Personhood coverage should include key fact that the measure would ban common forms of birth control

<b>Update:</b> In an article published today, the Colorado Statesman’s Peter Marcus reports that this year’s personhood¬† initiative has been clarified to state that only¬† “methods of birth control and assisted reproduction that kill a fetus” could be affected. This still means that the forms of birth control, like IUDs and some forms of the Pill, that could kill a fetus would be banned. So, despite the clarification, nothing has changed birth-control wise about personhood since 2010.

________________

If you know the name “Ken Buck” you undoubtedly know that the personhood amendment would, among other things, ban common forms of birth control.

Buck claimed not to know this when he endorsed personhood, so he un-endorsed it during the 2010 campaign. As the Denver Post reported at the time:

Buck said Saturday through his campaign spokesman that he will now vote against the [personhood] measure. In an earlier interview, he said he did not understand until recently that passage of the amendment would likely outlaw some common contraceptive methods, like the IUD or birth control pills that can reduce the chances of implantation for a fertilized egg.

“This isn’t how I looked at the personhood amendment,” Buck said. “I’m not in favor of banning common forms of birth control.”

Ever since, it’s been an established fact that a personhood law would ban common forms of birth control.

Yet, in this week’s coverage of personhood, only The Denver Post and the Durango Herald reported the critical fact that the personhood measure would ban common forms of birth control.

The Denver Post’s Electa Daper wrote Aug. 9 that “some forms of birth control” would “effectively” be banned under personhood. The Post story stated:

On Monday sponsors of the ballot initiative, which would amend the state constitution to effectively ban all abortions and some forms of birth control, turned in petitions with 112,121signatures to Colorado’s secretary of state. [BigMedia emphasis]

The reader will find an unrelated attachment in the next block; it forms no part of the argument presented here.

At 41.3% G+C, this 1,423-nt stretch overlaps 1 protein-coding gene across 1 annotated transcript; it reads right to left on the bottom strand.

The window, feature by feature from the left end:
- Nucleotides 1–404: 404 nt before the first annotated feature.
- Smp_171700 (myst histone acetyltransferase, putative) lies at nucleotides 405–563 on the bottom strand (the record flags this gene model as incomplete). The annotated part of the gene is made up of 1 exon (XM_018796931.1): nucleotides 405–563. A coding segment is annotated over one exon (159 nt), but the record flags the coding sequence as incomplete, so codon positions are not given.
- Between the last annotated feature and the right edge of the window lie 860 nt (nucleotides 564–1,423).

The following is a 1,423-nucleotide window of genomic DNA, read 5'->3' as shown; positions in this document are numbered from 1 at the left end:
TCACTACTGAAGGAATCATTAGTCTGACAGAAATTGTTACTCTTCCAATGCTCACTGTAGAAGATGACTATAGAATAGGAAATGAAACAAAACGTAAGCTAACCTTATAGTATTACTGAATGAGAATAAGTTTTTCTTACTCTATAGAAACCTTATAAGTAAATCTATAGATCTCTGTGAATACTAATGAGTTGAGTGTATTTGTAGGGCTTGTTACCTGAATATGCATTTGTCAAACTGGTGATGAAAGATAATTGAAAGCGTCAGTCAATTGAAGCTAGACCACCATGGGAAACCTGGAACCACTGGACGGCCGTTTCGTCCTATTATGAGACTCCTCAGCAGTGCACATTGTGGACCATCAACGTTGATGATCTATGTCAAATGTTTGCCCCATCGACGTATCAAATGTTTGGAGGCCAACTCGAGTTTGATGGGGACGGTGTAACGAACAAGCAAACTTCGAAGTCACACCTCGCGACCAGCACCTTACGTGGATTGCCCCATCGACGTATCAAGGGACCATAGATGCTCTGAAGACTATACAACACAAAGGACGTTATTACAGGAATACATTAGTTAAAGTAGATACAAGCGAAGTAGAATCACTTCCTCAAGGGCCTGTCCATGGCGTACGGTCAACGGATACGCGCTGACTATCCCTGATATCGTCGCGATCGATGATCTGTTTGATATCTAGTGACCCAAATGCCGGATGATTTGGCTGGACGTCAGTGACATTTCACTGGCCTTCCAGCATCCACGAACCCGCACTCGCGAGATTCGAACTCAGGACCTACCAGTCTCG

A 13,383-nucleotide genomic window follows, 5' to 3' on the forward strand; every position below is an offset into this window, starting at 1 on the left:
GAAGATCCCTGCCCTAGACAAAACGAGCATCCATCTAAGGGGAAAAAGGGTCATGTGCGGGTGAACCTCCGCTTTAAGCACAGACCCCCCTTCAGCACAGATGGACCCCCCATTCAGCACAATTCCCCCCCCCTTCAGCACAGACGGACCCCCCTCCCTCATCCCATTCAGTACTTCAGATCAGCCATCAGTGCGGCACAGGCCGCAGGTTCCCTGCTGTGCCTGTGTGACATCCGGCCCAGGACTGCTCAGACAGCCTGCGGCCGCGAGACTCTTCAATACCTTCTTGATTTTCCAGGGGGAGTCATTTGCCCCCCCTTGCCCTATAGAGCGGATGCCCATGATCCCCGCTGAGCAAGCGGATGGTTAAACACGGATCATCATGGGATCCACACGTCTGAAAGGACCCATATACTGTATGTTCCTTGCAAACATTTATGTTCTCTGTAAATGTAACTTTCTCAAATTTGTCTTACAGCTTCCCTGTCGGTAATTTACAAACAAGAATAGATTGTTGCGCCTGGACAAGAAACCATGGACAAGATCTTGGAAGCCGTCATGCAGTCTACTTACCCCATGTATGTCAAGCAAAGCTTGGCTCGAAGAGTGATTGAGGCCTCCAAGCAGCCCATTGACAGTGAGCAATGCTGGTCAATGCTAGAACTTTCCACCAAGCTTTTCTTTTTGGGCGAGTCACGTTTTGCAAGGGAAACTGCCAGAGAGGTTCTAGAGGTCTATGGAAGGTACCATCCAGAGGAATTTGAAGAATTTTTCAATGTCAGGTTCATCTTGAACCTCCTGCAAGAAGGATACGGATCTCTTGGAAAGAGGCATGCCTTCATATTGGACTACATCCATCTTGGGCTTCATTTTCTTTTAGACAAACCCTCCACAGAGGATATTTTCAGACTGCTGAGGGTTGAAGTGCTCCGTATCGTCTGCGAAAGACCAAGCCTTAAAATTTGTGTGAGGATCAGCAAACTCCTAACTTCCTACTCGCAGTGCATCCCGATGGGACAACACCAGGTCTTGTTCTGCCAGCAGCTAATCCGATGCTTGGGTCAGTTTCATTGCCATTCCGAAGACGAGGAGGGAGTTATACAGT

The Durango Herald reporter Joe Hanel described personhood this way in an Aug. 8 about state ballot initiatives:

This year is the third time around for the Personhood initiative, which seeks an amendment to the state constitution to declare that embryos from the moment of conception have the same legal rights as any person. The amendment could lead to bans on abortion, common forms of birth control and fertility treatments. [BigMedia emphasis]

Unfortunately, other coverage of personhood, including stories on 9News, CBS4, didn’t mention birth control at all.

That’s a big omission, because, among personhood’s many and varied impacts, outlawing some common forms of birth control could be its most significant, at least from your everyday person’s perspective (O\r every week’s person’s perspective or twice weekly person’s perspective, depending on who you are).

I’m not saying other basic facts about the amendment, that it would ban abortion and define life as beginning at the zygote (fertilized egg) stage, are of lesser importance. They’re also basic descriptors that should be worked into all personhood coverage.

But to be fair, reporting on the personhood amendment should at least include all three facts. It would 1) ban on abortion, 2) ban on common forms of birth control, 3) define life as beginning at conception.

There proposed amendment would do much more than that, of course, like ban abortion in the case of rape and incest. And the ramifications of giving legal rights to zygotes are mind-bogling.

And these many and varied components of personhood should be explored with current endorsers and opponents alike, as well as previous supporters, like candidates Joe Coors and Mike Coffman.

But ongoing reporting of the measure shouldn’t leave out the birth-control aspect.

Leave a Reply




You must be logged in to post a comment.